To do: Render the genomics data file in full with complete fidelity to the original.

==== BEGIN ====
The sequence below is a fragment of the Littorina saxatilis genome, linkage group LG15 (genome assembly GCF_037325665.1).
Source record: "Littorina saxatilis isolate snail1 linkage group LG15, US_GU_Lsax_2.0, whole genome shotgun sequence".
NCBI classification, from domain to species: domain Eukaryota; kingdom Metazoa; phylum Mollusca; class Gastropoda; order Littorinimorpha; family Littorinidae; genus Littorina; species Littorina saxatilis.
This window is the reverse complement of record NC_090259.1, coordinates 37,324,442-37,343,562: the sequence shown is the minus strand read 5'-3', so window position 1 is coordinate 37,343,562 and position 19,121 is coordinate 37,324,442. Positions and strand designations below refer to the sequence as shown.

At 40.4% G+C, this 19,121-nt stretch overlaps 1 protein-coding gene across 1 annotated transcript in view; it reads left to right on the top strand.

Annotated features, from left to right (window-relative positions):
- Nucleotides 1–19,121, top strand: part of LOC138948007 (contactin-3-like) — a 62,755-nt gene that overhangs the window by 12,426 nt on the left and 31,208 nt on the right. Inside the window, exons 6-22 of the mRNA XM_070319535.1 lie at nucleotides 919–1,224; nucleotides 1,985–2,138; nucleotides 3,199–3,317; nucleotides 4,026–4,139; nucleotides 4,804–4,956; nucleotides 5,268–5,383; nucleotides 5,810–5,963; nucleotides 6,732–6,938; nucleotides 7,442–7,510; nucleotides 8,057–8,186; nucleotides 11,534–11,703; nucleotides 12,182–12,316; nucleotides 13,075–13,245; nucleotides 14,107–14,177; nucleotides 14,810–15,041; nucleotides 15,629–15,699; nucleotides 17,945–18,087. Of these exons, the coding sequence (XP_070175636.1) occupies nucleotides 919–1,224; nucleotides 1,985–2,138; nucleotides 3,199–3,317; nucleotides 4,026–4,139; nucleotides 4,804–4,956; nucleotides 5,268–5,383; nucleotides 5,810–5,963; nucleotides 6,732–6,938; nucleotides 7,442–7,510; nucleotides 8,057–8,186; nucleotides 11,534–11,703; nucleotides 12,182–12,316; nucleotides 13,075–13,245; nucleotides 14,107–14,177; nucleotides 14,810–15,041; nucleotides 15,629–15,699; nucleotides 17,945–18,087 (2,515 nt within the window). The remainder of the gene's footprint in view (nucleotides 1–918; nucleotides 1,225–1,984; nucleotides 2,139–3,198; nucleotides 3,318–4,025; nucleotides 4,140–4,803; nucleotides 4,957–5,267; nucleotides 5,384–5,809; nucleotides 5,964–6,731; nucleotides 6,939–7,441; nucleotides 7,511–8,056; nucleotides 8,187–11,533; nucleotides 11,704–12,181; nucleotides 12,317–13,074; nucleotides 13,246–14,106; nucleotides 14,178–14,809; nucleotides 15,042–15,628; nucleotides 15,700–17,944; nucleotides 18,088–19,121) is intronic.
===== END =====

The sequence below is a fragment of the Littorina saxatilis genome, linkage group LG15 (genome assembly GCF_037325665.1).
Source record: "Littorina saxatilis isolate snail1 linkage group LG15, US_GU_Lsax_2.0, whole genome shotgun sequence".
NCBI classification, from domain to species: domain Eukaryota; kingdom Metazoa; phylum Mollusca; class Gastropoda; order Littorinimorpha; family Littorinidae; genus Littorina; species Littorina saxatilis.
This window is the reverse complement of record NC_090259.1, coordinates 37,324,442-37,343,562: the sequence shown is the minus strand read 5'-3', so window position 1 is coordinate 37,343,562 and position 19,121 is coordinate 37,324,442. Positions and strand designations below refer to the sequence as shown.

At 40.4% G+C, this 19,121-nt stretch overlaps 1 protein-coding gene across 1 annotated transcript in view; it reads left to right on the top strand.

Annotated features, from left to right (window-relative positions):
- Nucleotides 1–19,121, top strand: part of LOC138948007 (contactin-3-like) — a 62,755-nt gene that overhangs the window by 12,426 nt on the left and 31,208 nt on the right. Inside the window, exons 6-22 of the mRNA XM_070319535.1 lie at nucleotides 919–1,224; nucleotides 1,985–2,138; nucleotides 3,199–3,317; nucleotides 4,026–4,139; nucleotides 4,804–4,956; nucleotides 5,268–5,383; nucleotides 5,810–5,963; nucleotides 6,732–6,938; nucleotides 7,442–7,510; nucleotides 8,057–8,186; nucleotides 11,534–11,703; nucleotides 12,182–12,316; nucleotides 13,075–13,245; nucleotides 14,107–14,177; nucleotides 14,810–15,041; nucleotides 15,629–15,699; nucleotides 17,945–18,087. Of these exons, the coding sequence (XP_070175636.1) occupies nucleotides 919–1,224; nucleotides 1,985–2,138; nucleotides 3,199–3,317; nucleotides 4,026–4,139; nucleotides 4,804–4,956; nucleotides 5,268–5,383; nucleotides 5,810–5,963; nucleotides 6,732–6,938; nucleotides 7,442–7,510; nucleotides 8,057–8,186; nucleotides 11,534–11,703; nucleotides 12,182–12,316; nucleotides 13,075–13,245; nucleotides 14,107–14,177; nucleotides 14,810–15,041; nucleotides 15,629–15,699; nucleotides 17,945–18,087 (2,515 nt within the window). The remainder of the gene's footprint in view (nucleotides 1–918; nucleotides 1,225–1,984; nucleotides 2,139–3,198; nucleotides 3,318–4,025; nucleotides 4,140–4,803; nucleotides 4,957–5,267; nucleotides 5,384–5,809; nucleotides 5,964–6,731; nucleotides 6,939–7,441; nucleotides 7,511–8,056; nucleotides 8,187–11,533; nucleotides 11,704–12,181; nucleotides 12,317–13,074; nucleotides 13,246–14,106; nucleotides 14,178–14,809; nucleotides 15,042–15,628; nucleotides 15,700–17,944; nucleotides 18,088–19,121) is intronic.